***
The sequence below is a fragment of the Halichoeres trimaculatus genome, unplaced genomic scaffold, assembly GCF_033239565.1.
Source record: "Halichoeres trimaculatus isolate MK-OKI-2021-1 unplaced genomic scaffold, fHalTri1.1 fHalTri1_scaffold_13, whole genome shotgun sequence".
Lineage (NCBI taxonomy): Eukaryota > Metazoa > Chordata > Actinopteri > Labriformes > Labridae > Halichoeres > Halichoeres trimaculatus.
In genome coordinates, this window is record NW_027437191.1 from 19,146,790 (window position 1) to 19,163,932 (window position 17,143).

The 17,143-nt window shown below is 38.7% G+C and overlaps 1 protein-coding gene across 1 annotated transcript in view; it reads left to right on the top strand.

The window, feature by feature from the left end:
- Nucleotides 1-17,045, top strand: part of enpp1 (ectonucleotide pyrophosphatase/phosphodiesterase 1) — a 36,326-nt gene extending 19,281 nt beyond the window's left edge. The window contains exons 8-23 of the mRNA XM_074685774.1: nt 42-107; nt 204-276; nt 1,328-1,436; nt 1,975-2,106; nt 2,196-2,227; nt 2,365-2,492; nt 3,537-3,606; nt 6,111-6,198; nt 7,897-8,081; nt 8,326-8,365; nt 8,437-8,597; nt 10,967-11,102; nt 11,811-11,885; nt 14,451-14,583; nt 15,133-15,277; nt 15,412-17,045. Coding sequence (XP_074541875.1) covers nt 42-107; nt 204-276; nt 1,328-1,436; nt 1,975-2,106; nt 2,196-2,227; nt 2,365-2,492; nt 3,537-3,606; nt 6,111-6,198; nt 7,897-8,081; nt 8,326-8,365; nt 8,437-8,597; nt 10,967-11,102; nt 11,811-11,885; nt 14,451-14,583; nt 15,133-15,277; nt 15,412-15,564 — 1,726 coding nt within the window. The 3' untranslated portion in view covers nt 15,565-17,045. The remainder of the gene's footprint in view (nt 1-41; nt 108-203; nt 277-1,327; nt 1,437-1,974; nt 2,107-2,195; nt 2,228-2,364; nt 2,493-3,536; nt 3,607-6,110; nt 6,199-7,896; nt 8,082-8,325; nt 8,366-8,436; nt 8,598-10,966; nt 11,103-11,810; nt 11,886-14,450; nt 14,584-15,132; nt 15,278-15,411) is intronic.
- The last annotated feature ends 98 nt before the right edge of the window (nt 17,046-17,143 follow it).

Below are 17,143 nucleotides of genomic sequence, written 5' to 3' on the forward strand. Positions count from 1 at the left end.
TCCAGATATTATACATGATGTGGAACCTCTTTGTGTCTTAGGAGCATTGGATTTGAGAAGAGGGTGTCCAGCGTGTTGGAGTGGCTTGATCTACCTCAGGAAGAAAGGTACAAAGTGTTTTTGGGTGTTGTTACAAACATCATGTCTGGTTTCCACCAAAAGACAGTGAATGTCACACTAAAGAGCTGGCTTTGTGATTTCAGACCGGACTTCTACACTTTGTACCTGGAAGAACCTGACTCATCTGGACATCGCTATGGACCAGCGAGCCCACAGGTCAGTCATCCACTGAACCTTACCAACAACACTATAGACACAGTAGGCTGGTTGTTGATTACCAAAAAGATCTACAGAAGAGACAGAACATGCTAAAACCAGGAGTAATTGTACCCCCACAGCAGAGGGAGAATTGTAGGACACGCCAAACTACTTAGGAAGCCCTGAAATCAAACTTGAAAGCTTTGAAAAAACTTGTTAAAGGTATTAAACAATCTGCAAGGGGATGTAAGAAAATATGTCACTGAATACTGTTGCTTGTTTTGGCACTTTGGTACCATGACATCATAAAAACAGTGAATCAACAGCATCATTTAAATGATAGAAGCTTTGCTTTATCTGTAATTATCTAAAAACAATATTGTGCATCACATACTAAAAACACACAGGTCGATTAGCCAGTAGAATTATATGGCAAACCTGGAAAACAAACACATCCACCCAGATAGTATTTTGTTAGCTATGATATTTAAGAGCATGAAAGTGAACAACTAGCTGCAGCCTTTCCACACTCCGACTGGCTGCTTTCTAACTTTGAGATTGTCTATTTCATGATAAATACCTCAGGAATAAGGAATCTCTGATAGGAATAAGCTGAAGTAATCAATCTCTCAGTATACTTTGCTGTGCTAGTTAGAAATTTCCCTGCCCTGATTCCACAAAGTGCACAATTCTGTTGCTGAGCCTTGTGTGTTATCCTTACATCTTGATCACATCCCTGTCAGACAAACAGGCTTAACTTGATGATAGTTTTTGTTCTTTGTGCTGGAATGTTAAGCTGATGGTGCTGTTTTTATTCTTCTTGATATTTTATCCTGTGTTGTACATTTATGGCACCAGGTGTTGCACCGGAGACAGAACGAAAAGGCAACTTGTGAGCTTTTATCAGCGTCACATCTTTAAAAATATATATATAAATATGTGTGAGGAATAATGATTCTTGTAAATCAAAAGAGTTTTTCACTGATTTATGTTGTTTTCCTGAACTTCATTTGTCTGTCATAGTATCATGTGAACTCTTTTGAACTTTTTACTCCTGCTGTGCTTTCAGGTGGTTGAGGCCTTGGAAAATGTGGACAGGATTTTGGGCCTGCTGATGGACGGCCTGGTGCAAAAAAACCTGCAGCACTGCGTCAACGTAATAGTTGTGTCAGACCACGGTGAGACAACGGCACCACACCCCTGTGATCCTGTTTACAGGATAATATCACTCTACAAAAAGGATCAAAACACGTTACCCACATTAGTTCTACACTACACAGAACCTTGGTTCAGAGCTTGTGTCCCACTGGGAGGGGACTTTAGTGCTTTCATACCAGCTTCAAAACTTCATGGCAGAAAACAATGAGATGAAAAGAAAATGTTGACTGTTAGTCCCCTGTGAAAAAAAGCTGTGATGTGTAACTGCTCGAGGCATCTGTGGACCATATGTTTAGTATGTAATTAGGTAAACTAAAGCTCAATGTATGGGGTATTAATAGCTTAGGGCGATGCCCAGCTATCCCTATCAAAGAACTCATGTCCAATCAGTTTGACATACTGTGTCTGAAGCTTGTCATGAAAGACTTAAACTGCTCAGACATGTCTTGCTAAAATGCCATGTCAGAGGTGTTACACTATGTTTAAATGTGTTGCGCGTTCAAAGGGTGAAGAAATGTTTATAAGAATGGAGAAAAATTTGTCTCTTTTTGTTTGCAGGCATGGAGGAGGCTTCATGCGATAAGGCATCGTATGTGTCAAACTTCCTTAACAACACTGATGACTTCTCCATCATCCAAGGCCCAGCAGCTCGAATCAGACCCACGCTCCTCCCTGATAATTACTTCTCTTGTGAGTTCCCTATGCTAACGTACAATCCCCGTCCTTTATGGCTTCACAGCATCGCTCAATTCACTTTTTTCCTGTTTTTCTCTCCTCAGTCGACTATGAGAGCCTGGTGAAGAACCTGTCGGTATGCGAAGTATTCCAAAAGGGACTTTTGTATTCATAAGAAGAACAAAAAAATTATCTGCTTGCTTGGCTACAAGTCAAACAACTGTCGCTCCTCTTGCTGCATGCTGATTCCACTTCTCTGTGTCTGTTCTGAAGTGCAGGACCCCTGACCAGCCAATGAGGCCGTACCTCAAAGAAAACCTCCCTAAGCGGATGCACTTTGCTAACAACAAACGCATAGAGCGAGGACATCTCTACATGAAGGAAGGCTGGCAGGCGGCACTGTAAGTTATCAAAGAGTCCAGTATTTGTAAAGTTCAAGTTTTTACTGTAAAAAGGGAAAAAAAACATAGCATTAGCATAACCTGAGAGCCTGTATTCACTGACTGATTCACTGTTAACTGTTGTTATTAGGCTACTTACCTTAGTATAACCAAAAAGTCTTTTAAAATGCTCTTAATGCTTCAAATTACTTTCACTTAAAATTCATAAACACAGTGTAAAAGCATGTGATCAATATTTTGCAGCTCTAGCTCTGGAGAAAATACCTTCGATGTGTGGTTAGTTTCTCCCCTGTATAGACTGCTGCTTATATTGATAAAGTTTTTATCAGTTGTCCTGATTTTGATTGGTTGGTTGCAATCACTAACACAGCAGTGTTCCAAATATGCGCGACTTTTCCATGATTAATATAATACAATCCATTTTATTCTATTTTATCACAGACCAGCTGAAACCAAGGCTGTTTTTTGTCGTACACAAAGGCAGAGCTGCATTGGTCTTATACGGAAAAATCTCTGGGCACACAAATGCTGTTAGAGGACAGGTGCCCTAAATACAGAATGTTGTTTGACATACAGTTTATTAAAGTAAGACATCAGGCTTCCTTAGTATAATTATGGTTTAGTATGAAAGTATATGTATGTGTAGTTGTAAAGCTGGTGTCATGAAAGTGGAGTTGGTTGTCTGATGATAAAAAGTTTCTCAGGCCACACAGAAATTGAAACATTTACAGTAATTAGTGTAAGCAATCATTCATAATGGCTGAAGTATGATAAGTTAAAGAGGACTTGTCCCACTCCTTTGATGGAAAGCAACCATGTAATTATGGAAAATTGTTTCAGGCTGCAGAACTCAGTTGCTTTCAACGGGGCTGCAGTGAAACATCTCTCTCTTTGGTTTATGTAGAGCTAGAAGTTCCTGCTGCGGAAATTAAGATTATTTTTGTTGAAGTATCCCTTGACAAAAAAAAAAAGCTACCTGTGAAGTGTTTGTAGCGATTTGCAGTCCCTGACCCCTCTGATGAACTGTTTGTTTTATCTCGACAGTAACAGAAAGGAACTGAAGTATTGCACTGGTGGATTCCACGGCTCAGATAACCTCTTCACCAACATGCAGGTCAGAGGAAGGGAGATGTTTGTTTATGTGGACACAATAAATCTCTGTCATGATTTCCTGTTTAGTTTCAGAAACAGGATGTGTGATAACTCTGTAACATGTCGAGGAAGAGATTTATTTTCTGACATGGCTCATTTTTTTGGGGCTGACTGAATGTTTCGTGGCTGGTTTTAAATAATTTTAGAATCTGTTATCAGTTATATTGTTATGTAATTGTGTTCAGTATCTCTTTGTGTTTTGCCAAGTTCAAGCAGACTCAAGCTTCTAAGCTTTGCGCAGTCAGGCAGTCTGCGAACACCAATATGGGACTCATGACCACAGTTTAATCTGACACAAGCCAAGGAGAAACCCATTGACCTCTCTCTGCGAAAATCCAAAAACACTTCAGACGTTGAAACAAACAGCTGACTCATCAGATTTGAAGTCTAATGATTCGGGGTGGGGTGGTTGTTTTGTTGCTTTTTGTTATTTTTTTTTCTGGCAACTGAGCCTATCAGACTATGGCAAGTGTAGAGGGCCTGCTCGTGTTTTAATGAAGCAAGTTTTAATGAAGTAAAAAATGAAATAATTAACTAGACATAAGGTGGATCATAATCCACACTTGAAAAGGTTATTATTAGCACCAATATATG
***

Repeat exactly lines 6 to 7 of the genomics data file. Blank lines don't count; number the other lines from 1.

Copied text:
The window, feature by feature from the left end:
- Nucleotides 1-17,045, top strand: part of enpp1 (ectonucleotide pyrophosphatase/phosphodiesterase 1) — a 36,326-nt gene extending 19,281 nt beyond the window's left edge. The window contains exons 8-23 of the mRNA XM_074685774.1: nt 42-107; nt 204-276; nt 1,328-1,436; nt 1,975-2,106; nt 2,196-2,227; nt 2,365-2,492; nt 3,537-3,606; nt 6,111-6,198; nt 7,897-8,081; nt 8,326-8,365; nt 8,437-8,597; nt 10,967-11,102; nt 11,811-11,885; nt 14,451-14,583; nt 15,133-15,277; nt 15,412-17,045. Coding sequence (XP_074541875.1) covers nt 42-107; nt 204-276; nt 1,328-1,436; nt 1,975-2,106; nt 2,196-2,227; nt 2,365-2,492; nt 3,537-3,606; nt 6,111-6,198; nt 7,897-8,081; nt 8,326-8,365; nt 8,437-8,597; nt 10,967-11,102; nt 11,811-11,885; nt 14,451-14,583; nt 15,133-15,277; nt 15,412-15,564 — 1,726 coding nt within the window. The 3' untranslated portion in view covers nt 15,565-17,045. The remainder of the gene's footprint in view (nt 1-41; nt 108-203; nt 277-1,327; nt 1,437-1,974; nt 2,107-2,195; nt 2,228-2,364; nt 2,493-3,536; nt 3,607-6,110; nt 6,199-7,896; nt 8,082-8,325; nt 8,366-8,436; nt 8,598-10,966; nt 11,103-11,810; nt 11,886-14,450; nt 14,584-15,132; nt 15,278-15,411) is intronic.